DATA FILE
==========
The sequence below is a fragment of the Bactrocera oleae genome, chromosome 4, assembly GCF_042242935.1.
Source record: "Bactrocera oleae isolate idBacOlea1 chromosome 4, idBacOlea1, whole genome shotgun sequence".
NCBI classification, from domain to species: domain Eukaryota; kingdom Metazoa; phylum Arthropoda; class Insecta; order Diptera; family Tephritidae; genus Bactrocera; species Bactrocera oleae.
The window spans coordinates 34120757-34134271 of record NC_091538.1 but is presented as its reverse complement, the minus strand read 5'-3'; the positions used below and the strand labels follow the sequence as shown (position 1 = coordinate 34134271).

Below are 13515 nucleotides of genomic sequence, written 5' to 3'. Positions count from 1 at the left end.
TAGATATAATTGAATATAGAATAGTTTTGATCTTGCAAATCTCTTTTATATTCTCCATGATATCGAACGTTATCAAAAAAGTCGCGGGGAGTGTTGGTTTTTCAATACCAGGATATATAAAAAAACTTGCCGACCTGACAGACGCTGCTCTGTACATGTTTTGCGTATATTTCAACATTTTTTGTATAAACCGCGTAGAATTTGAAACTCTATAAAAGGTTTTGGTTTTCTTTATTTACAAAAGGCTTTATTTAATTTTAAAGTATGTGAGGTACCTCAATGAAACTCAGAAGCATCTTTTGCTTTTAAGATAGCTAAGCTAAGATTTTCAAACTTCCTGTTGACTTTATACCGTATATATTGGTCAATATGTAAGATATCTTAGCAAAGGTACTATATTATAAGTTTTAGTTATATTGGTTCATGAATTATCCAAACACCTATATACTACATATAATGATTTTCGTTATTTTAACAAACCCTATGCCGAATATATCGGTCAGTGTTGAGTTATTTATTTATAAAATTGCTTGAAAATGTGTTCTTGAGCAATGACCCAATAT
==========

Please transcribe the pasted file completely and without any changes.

The sequence below is a fragment of the Bactrocera oleae genome, chromosome 4, assembly GCF_042242935.1.
Source record: "Bactrocera oleae isolate idBacOlea1 chromosome 4, idBacOlea1, whole genome shotgun sequence".
NCBI classification, from domain to species: domain Eukaryota; kingdom Metazoa; phylum Arthropoda; class Insecta; order Diptera; family Tephritidae; genus Bactrocera; species Bactrocera oleae.
The window spans coordinates 34120757-34134271 of record NC_091538.1 but is presented as its reverse complement, the minus strand read 5'-3'; the positions used below and the strand labels follow the sequence as shown (position 1 = coordinate 34134271).

Below are 13515 nucleotides of genomic sequence, written 5' to 3'. Positions count from 1 at the left end.
TAGATATAATTGAATATAGAATAGTTTTGATCTTGCAAATCTCTTTTATATTCTCCATGATATCGAACGTTATCAAAAAAGTCGCGGGGAGTGTTGGTTTTTCAATACCAGGATATATAAAAAAACTTGCCGACCTGACAGACGCTGCTCTGTACATGTTTTGCGTATATTTCAACATTTTTTGTATAAACCGCGTAGAATTTGAAACTCTATAAAAGGTTTTGGTTTTCTTTATTTACAAAAGGCTTTATTTAATTTTAAAGTATGTGAGGTACCTCAATGAAACTCAGAAGCATCTTTTGCTTTTAAGATAGCTAAGCTAAGATTTTCAAACTTCCTGTTGACTTTATACCGTATATATTGGTCAATATGTAAGATATCTTAGCAAAGGTACTATATTATAAGTTTTAGTTATATTGGTTCATGAATTATCCAAACACCTATATACTACATATAATGATTTTCGTTATTTTAACAAACCCTATGCCGAATATATCGGTCAGTGTTGAGTTATTTATTTATAAAATTGCTTGAAAATGTGTTCTTGAGCAATGACCCAATAT